Updated 15 July 2023.
Often, we are asked by clients "Why do I pay HECS in my tax return when my employer withholds HECS and pays it for me?"
Your Employer Doesn't Directly Pay Your HECS-HELP
The simple answer to this is that your employer actually doesn't pay anything off your HECS-HELP debt. Never mind what is shown on your payslip! When your employer takes extra tax from your wages for your HECS-HELP debt, it is nothing more than extra tax. It is not split between tax, HECS-HELP or any other tax. It is not paid into a special account at the ATO or applied to your debt. The extra tax is merely deducted to make sure you're covered when it comes time to prepare your tax return.
The amount HECS-HELP withheld through PAYG withholding system isn't credited toward the loan until after the annual tax return is processed. So, even though approximately 90% of the required repayment for the financial year is likely to be withheld before June 1st, none of it is officially credited to your debt until after inflation adjustments, discussed later in this article.
Calculating HECS-HELP Repayment
If your income for the financial year exceeds the minimum income threshold for compulsory HECS-HELP repayments, you will be required to make repayments on your student loan. That is, the ATO will calculate your actual HECS-HELP liability based on your total income for the year, per the data reported in your individual tax return.
The ATO then compares the HECS withholding amount - the additional tax - your employer deducted from your pay with your calculated HECS liability based on your total income.
Depending on the result of this comparison, you may encounter two scenarios:
- Overpayment: If your employer withheld more than your actual HECS liability, you will be entitled to a refund. The excess amount will be returned to you as part of your tax refund.
- Underpayment: If your employer withheld less than your actual HECS liability, you will have to pay the difference. This additional amount will be added to your overall tax bill.
The repayment threshold varies each year, so it's essential to check the current threshold.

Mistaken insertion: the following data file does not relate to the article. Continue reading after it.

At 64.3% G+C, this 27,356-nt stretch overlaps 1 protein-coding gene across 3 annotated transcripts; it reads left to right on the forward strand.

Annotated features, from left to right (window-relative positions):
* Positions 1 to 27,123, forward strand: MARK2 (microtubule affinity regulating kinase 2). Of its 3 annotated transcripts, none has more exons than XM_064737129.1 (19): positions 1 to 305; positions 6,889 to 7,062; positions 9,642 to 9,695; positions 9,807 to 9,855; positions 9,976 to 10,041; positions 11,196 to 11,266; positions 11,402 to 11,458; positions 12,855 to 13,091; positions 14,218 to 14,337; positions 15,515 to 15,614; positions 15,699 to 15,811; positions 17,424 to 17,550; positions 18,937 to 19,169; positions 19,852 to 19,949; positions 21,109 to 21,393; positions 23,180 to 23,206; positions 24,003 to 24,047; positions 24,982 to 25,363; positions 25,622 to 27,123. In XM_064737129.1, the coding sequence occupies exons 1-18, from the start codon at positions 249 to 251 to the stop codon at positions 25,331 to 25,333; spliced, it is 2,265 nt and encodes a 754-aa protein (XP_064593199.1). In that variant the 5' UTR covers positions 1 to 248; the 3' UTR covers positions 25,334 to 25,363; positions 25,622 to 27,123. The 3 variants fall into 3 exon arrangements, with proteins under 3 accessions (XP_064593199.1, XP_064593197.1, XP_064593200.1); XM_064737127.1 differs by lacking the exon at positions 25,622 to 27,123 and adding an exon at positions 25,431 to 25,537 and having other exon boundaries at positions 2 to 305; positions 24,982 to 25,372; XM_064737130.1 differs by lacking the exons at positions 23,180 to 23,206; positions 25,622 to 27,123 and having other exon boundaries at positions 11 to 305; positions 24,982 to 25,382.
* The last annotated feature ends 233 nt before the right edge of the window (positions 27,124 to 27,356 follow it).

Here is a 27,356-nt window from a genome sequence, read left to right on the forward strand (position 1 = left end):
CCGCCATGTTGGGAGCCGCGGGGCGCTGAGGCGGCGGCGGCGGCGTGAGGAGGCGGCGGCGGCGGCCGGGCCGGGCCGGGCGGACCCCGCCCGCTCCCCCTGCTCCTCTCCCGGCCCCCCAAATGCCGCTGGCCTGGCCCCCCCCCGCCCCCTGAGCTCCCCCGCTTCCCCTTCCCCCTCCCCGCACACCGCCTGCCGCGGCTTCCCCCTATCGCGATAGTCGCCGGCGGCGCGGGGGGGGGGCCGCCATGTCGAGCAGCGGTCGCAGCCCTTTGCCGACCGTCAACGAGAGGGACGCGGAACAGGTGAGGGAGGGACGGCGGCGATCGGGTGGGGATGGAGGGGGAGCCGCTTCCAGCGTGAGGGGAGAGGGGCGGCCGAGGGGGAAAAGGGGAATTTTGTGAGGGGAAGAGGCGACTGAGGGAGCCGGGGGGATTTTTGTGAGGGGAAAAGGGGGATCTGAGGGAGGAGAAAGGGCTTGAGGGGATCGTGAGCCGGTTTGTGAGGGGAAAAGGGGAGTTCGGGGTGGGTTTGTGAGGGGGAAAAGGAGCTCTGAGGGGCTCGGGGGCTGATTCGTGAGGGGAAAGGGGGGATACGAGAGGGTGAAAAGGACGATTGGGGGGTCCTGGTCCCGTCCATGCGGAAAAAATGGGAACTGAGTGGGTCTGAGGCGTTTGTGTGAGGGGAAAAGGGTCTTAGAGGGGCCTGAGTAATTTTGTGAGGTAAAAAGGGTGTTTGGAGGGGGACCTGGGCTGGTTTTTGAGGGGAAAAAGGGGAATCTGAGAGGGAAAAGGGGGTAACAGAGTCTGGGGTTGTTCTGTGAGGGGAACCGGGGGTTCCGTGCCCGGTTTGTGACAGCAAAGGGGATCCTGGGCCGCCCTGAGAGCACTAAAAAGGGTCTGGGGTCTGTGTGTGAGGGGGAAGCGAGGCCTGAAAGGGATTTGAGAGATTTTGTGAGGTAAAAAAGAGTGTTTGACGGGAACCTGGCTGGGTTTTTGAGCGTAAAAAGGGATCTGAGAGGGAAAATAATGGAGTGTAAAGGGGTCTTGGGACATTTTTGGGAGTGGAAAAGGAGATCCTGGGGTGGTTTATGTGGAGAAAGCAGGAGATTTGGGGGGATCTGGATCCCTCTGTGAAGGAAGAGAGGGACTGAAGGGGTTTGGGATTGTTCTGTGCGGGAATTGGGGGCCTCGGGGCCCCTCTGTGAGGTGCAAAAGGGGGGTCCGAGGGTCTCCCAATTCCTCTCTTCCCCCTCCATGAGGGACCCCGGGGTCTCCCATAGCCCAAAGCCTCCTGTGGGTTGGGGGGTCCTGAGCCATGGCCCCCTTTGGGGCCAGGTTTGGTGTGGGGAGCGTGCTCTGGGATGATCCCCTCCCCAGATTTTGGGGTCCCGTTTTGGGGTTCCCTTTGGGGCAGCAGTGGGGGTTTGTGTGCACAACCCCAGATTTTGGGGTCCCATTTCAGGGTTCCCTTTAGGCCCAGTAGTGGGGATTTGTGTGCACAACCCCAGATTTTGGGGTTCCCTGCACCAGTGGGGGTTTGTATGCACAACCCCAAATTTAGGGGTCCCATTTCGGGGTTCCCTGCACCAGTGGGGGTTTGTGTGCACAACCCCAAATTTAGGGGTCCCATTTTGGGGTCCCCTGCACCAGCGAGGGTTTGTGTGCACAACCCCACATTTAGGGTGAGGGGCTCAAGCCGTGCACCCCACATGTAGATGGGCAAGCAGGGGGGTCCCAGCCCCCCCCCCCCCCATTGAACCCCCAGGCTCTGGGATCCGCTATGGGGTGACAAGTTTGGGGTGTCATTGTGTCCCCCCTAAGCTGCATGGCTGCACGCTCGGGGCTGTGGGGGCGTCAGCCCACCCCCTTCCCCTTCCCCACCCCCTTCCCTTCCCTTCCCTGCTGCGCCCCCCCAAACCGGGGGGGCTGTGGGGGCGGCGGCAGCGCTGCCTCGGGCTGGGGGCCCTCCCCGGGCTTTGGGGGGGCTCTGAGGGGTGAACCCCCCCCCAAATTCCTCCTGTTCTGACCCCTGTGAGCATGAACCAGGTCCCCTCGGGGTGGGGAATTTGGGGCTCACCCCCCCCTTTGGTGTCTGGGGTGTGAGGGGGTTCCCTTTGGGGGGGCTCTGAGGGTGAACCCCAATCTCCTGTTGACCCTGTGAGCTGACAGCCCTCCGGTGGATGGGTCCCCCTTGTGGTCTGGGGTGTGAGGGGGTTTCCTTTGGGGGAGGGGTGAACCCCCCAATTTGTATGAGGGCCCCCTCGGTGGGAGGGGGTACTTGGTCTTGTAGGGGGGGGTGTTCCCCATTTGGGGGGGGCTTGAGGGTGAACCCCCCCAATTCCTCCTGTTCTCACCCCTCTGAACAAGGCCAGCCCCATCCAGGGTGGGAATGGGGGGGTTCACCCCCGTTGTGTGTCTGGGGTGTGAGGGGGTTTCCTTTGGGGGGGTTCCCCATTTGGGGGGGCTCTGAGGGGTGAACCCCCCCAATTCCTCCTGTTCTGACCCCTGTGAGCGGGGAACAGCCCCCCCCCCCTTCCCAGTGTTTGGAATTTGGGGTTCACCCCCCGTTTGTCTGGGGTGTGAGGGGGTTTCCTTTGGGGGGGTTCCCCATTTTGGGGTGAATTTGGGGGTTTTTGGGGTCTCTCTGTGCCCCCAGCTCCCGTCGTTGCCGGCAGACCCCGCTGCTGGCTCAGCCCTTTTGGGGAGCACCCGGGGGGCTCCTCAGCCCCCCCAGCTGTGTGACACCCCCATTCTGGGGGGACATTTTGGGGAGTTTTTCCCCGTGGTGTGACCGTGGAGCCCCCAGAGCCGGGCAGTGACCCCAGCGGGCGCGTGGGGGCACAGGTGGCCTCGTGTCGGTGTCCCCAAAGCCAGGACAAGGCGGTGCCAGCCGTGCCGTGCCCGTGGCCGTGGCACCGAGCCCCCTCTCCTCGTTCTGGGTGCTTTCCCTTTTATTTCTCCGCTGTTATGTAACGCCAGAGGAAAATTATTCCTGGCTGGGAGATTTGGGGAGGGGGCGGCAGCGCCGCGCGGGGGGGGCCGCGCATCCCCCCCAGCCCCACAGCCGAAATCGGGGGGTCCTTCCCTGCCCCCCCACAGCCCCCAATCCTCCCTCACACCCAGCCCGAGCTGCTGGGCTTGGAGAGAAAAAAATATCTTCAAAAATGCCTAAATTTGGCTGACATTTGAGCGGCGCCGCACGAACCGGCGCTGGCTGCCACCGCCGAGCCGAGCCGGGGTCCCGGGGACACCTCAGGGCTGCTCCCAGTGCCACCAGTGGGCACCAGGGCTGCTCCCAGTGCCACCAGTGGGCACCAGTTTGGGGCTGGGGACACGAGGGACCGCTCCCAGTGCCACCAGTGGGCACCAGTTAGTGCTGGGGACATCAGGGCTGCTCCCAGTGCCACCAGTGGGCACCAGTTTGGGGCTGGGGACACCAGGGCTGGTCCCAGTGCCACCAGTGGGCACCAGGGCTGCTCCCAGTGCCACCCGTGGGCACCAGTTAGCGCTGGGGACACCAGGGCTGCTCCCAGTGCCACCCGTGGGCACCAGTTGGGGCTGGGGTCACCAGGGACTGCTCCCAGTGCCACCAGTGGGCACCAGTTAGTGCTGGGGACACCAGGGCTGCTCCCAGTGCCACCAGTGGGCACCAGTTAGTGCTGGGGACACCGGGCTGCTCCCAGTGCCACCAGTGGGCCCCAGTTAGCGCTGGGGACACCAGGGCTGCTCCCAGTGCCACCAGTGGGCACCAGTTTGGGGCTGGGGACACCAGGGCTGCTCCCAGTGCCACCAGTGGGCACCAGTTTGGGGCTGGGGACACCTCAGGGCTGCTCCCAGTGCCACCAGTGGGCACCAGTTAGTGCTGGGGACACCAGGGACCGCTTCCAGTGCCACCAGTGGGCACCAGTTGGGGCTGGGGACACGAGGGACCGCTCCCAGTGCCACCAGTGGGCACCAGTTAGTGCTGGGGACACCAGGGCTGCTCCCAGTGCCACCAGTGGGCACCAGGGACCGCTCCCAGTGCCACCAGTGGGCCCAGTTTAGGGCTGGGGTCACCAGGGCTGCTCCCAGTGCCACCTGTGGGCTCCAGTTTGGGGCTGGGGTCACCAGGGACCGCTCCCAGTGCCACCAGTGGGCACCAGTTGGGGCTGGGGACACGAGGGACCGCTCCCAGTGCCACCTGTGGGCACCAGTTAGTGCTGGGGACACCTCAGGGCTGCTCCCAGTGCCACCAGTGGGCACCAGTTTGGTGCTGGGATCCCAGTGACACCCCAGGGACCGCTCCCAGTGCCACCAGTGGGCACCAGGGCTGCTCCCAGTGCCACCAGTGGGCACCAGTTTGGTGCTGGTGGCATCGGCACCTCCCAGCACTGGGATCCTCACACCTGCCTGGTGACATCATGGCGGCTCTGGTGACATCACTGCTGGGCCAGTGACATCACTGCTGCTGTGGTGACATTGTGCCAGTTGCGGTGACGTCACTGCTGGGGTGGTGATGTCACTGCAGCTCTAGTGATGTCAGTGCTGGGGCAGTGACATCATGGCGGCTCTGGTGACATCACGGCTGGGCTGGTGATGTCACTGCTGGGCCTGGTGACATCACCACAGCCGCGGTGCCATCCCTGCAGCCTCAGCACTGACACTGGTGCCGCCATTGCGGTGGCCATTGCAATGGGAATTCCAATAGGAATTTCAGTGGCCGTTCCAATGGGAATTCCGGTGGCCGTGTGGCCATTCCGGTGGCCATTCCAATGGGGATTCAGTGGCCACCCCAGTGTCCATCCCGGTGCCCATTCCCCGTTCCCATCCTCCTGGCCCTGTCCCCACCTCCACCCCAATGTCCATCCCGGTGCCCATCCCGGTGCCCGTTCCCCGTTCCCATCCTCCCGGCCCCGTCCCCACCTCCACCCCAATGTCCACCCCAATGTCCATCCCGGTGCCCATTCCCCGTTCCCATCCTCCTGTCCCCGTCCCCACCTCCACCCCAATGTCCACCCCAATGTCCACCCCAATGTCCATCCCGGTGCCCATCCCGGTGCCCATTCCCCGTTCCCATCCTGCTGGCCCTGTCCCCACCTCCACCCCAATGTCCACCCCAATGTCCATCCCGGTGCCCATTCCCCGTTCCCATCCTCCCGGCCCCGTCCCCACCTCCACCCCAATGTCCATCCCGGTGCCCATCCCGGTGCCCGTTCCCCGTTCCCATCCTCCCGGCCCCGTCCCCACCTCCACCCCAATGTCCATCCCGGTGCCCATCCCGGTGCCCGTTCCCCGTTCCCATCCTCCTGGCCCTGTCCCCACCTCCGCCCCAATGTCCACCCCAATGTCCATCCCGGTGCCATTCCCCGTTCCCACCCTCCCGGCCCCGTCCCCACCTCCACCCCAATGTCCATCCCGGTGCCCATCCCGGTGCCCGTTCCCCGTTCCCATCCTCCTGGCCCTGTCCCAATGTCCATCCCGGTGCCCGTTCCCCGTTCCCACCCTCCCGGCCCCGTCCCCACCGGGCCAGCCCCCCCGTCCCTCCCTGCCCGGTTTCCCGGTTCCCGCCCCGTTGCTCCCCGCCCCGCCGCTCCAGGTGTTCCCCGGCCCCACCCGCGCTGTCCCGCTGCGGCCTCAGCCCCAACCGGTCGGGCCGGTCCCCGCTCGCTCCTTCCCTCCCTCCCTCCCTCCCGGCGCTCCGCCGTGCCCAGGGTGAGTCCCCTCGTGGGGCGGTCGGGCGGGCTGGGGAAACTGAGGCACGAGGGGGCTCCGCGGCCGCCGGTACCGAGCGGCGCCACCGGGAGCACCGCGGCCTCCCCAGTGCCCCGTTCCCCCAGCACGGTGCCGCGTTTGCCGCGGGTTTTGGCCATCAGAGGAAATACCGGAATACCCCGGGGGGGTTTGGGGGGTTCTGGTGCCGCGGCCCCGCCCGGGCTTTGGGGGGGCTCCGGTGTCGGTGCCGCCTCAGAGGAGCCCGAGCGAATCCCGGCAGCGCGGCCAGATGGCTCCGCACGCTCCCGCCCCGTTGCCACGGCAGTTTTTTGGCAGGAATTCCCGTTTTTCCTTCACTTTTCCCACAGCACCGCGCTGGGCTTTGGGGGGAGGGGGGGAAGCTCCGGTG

Factors Affecting HECS-HELP
Situations can arise where not enough tax has been withheld from your income to adequately cover your HECS HELP repayment. This can happen when:
Your employer was not made aware of your HECS-HELP debt.
If your employer withholds tax based on the standard tax tables but doesn't consider your HECS-HELP repayment obligations, you might find that the tax withheld is insufficient to cover your total tax liability, including HECS-HELP repayments.
It is important to advise your employer of your HECS-HELP debt. This is done through your TFN Declaration form. Your employer will not be aware of your debt unless you advise them.
Your employer has failed to withhold additional tax to cover HECS-HELP
Unfortunately, some employers will fail to withhold the correct amount of tax to cover your student loan repayment obligations, despite being informed through your TFN Declaration. This will usually be an oversight on their part but the shortfall in tax withheld is still your responsibility, That is, you cannot ask your employer to retrospectively fix the problem, the repayment of the student loan has to be taken care of by you.
You have multiple income sources
Having multiple sources of income, such as multiple jobs or additional income from investments, employee share schemes, business income etc can push your total income above the repayment threshold.
If the extra income isn't considered when your PAYG (Pay As You Go) tax is withheld, you might owe more than expected at tax time.
It is not your employer’s responsibility to withhold enough tax to cover you for all of your income sources. They are only required to withhold additional tax on the income that they pay you.
You have Self-Employment or Business Income
If you are a self-employed individual, subcontractor or business owner (particularly a sole trader) you may not have tax withheld from your income to cover your HECS HELP payment obligations.
If your sole trader or ABN business income pushes you above the repayment threshold, you must make additional payments towards their HECS-HELP debt upon filing your tax return.
Your income changes during the year
Significant changes in your income during the financial year, such as a substantial salary increase or a decrease in work-related deductions, can affect the amount of tax withheld. If this isn't accurately reflected in your withholding, it can lead to a tax bill when you reconcile your tax return.
You earn overseas income
If you work overseas but are still an Australian resident for tax purposes, you might still be subject to HECS-HELP repayments if your worldwide income exceeds the threshold. Failure to account for overseas income can result in a tax bill when you file your Australian tax return.